That’s the sound of a long, long day of culling our cookbooks.
David thought it would be a good idea to clean out the pantry this weekend. We’ve got a small walk-in pantry closet with shelves on two sides, which is a boon as we have a pretty small kitchen (10 ft x 10 ft) for a house this size. The pantry serves all kinds of purposes – it even holds brooms on the back of the door! – and has a pretty well-defined setup.
- Top left: Extra bulk-purchased supplies like paper towels and ziploc bags, as well as our raclette cooker (and a coffee maker for guests)
- Left shelf #2: Beverages! Besides hot chocolate mix, Ovaltine, and Torani syrups, we have enough flavors of tea for a variety of tastes.
- Left shelf #3: Canned goods
- Left shelf #4: Spices, spice mixes, etc.
- Left shelf #5: Lunch boxes and water bottles
- Left side floor: Reusable shopping bags and a tub of dog treats
I am fully aware this is more detail than anyone desires. I’m going to continue recording this for posterity, though!
- Top right: Snow cone maker and supplies, milkshake maker, giant tub of cookie cutters
- Right shelf #2: Pasta, rice, baking mixes
- Right shelves #3 & 4: Cookbooks
- Right shelf #5: All Q’s baking doodads (cookie cutters, food coloring, icing bags, etc.), as well as the pancake griddle
- Right shelf floor: Basket of paper plates and cups, paper bag filled with paper bags
Now, back to the cookbooks! I love them, because as you all well know, I collect books on areas of my life that need improvement, as though the books themselves will miraculously change me. Our cookbook collection was purged ten years ago when we moved here, and again about four years ago before we went to Europe. Today, however, we got serious.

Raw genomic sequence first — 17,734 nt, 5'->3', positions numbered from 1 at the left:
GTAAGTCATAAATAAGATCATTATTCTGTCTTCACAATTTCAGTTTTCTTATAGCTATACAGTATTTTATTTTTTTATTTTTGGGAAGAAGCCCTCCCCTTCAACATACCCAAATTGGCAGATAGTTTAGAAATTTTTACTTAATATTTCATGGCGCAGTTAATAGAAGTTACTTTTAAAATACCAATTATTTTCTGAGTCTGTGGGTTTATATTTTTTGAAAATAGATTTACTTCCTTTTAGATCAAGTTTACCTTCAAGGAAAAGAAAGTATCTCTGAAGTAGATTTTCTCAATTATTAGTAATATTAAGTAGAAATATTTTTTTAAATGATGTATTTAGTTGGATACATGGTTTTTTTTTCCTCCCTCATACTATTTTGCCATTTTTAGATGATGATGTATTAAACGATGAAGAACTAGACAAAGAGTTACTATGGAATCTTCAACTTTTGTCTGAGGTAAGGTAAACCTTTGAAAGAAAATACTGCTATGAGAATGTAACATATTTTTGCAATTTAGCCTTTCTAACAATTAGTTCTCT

After cooking with Blue Apron for the last six months, David and I have realized the difference between cookbooks we would use and those that just collect dust. We like cookbooks to have photos, step-by-step directions, and suggested side dishes. David, especially, likes recipes that are a little different. We like to use fresh ingredients, rather than start with, say, a can of Cream of Mushroom soup. We sorted out those types of cookbooks and ended up with one shelf of books we’d look at to plan regular meals.
The second shelf is more “specialty” stuff: various foreign cuisines, desserts (cookies, especially, for Q), party cookbooks (tapas, fondue), and cookbooks of sentimental value.
David has been “mathing it up” all day, telling me that we still need to get rid of all but five of the cookbooks since we have more recipes than we could ever need, numerically. I, on the other hand, am quite pleased with myself, as I have culled an entire shelf and filled a box to take to Powell’s to sell. It was difficult; I got rid of quite a few I thought I couldn’t part with, and there were quite a few times today that I wanted to quit. This kind of purge stresses me out quite a bit. But I persevered!
Next step: meal planning and cooking. Let’s see if we can break away from the support of having food magically appear à la Blue Apron and make it happen all on our own.